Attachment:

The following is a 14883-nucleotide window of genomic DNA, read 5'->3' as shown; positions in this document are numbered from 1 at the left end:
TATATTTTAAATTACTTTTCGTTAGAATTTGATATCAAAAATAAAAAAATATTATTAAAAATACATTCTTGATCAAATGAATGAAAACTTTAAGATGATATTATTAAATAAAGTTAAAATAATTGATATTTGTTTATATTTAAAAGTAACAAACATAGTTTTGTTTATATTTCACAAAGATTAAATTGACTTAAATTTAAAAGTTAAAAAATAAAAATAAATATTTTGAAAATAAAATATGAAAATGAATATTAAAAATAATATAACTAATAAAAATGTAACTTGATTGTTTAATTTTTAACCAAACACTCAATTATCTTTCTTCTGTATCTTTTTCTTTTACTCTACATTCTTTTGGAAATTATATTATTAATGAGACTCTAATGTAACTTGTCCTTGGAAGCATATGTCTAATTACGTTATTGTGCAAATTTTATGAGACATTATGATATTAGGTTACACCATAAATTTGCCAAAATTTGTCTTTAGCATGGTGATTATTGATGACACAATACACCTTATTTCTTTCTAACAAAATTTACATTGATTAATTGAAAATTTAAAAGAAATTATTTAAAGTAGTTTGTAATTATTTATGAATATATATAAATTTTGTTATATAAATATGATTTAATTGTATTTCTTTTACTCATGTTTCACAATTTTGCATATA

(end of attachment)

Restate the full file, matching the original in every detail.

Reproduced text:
The following is a 14883-nucleotide window of genomic DNA, read 5'->3' as shown; positions in this document are numbered from 1 at the left end:
TATATTTTAAATTACTTTTCGTTAGAATTTGATATCAAAAATAAAAAAATATTATTAAAAATACATTCTTGATCAAATGAATGAAAACTTTAAGATGATATTATTAAATAAAGTTAAAATAATTGATATTTGTTTATATTTAAAAGTAACAAACATAGTTTTGTTTATATTTCACAAAGATTAAATTGACTTAAATTTAAAAGTTAAAAAATAAAAATAAATATTTTGAAAATAAAATATGAAAATGAATATTAAAAATAATATAACTAATAAAAATGTAACTTGATTGTTTAATTTTTAACCAAACACTCAATTATCTTTCTTCTGTATCTTTTTCTTTTACTCTACATTCTTTTGGAAATTATATTATTAATGAGACTCTAATGTAACTTGTCCTTGGAAGCATATGTCTAATTACGTTATTGTGCAAATTTTATGAGACATTATGATATTAGGTTACACCATAAATTTGCCAAAATTTGTCTTTAGCATGGTGATTATTGATGACACAATACACCTTATTTCTTTCTAACAAAATTTACATTGATTAATTGAAAATTTAAAAGAAATTATTTAAAGTAGTTTGTAATTATTTATGAATATATATAAATTTTGTTATATAAATATGATTTAATTGTATTTCTTTTACTCATGTTTCACAATTTTGCATATA